Clicker training is used with many species of animals, horses, marine mammals, and, of course, dogs. What is it? It’s operant conditioning. The human becomes a machine the animal learns to operate. I met clicker training in the mid 90s when Lukas came to help me with a problem I was having with one of my dogs. It’s difficult to overestimate the value of using the clicker with our dogs. With shepherds, not the most food oriented creatures on earth, it’s sometimes difficult to get started. Once they get it though, the clicker is just about the most powerful tool in a handler’s toolbox.
Clicker work becomes a game to our dogs. Although it might be necessary to begin with a yummy treat, tiny bits of real meat, the actual treat becomes irrelavant. Honestly, I think I could use bits of carpet for a treat with my current dog, Kismet, and it would all still work. I’ve taught Kismet all new skills in our spacious bedroom. When I go in the room, close the door, and Kismet “get’s it” that we’re going to play clicker games, she’ll begin throwing every behavior I’ve ever taught her at me. She’s looking for the behavior that will earn her a click and a treat.
Here’s how it works. A yummy treat is associated with a sound. The sound is clear and concise. I began with a box clicker which can be purchased at any pet store for a buck. Doesn’t much matter what the thing looks like. The important thing is that it makes a distinctive noise pretty much unlike anything you hear in ordinary circumstances. Okay, fine, you operate a wrecking ball operated from a crane on construction sites. Maybe you wouldn’t notice the sound of the average clicker. You can stop reading now and get on with leaping, sorry, knocking down tall buildings.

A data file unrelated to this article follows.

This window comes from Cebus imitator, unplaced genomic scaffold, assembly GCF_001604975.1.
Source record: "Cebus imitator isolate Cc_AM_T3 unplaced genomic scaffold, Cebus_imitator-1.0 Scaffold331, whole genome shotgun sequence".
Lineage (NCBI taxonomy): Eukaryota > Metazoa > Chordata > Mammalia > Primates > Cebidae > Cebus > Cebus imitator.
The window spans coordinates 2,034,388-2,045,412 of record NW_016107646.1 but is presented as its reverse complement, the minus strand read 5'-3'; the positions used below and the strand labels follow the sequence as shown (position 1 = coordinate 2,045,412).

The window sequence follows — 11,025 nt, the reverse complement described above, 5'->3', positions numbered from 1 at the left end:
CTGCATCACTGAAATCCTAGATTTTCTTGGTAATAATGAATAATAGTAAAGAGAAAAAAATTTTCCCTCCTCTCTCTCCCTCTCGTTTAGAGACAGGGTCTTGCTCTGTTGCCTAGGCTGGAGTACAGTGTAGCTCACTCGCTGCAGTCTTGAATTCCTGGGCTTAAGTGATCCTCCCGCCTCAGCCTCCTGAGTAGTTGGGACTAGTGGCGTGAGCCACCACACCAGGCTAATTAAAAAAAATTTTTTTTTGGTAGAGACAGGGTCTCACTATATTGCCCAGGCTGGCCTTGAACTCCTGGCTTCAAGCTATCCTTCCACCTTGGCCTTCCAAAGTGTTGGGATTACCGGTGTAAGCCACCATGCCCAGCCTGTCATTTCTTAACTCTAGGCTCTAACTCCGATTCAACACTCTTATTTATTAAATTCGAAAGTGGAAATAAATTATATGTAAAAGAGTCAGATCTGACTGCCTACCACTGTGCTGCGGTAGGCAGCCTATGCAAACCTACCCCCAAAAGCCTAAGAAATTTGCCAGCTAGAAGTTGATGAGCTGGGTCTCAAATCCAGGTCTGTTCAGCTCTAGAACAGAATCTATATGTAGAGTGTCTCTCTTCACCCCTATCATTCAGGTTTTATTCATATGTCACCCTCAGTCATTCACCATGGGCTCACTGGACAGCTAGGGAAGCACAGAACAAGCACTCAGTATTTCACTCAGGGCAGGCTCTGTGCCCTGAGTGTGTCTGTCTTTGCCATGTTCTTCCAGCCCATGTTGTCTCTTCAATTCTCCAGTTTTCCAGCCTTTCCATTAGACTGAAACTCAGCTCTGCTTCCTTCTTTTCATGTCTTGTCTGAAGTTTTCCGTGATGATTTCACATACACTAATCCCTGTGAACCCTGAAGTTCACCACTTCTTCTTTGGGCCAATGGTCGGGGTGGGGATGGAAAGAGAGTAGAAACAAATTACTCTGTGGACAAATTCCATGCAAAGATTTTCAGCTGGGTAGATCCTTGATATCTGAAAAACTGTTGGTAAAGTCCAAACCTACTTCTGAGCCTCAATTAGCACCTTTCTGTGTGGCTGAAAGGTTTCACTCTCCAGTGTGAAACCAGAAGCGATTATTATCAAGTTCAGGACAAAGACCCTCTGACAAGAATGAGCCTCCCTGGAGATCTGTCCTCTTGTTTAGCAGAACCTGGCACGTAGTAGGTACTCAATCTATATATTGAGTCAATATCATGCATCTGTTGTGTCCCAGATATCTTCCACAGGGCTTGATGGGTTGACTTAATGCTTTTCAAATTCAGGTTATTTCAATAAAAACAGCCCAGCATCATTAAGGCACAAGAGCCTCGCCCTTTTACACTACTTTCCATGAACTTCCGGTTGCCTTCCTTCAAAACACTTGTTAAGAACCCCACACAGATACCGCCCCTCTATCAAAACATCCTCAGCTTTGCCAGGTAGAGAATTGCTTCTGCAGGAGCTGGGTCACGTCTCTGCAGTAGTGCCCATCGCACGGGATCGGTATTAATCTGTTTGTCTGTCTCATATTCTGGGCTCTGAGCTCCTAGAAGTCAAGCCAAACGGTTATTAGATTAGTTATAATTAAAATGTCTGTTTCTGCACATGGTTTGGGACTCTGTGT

If you’ve made it to this paragraph here’s how it works. The nice precise sound of the click comes to have the same meaning as the yummy treat. You wait for your dog to perform some behavior or other and, at the precise moment when the behavior is offered you click. Immediately thereafter you *must* offer the yummy treat. What? You were playing with the clicker in your pocket and accidentally clicked? Doesn’t matter. You clicked. Now pay up.
I get to telecommute sorta whenever I want to. Who’s my employer you say? Off topic. Point is, I was telecommuting Fridays at one point in my career. When Jim and I arrived home Thursday afternoon I kept forgetting to take Kismet’s harness out of the car. The result is, I had no wheels. Okay, I really had no paws but you get the idea.
In 2007 a group called “Click-to-Guide was born. Several Seeing Eye grads had met the clicker and we wanted more. At the time Seeing Eye hadn’t totally bought into the whole clicker deal but there were enough grads who wanted to know more. So the GoogleGroup was born.
At first we limited discussion to using the clicker for only “out of harness” activities.
Talk about grass roots.
The group was started and run for years by four grads. Trainers were part of the group, Lukas, of course, but we tried to make it very clear that the group was not officially part of Seeing Eye.
About four years after the clicker group was born I posted a message with the following subject:
Subject: Click to Guide- Can I use the clicker on myself?
In which I asked if anybody in the group could come up with a way *I* could be clicker trained to remember to take my harness out of the car Thursday afternoons. Seemingly, in no time flat, I received the following message.
You will need the following:
A Seeing Eye® harness
A 2-pound box of chocolate truffles
You must first associate the harness with a high-value treat such as a chocolate truffle. For many people, dark chocolate works best.
- Hold the truffle in one hand and the harness in the other. Eat the truffle.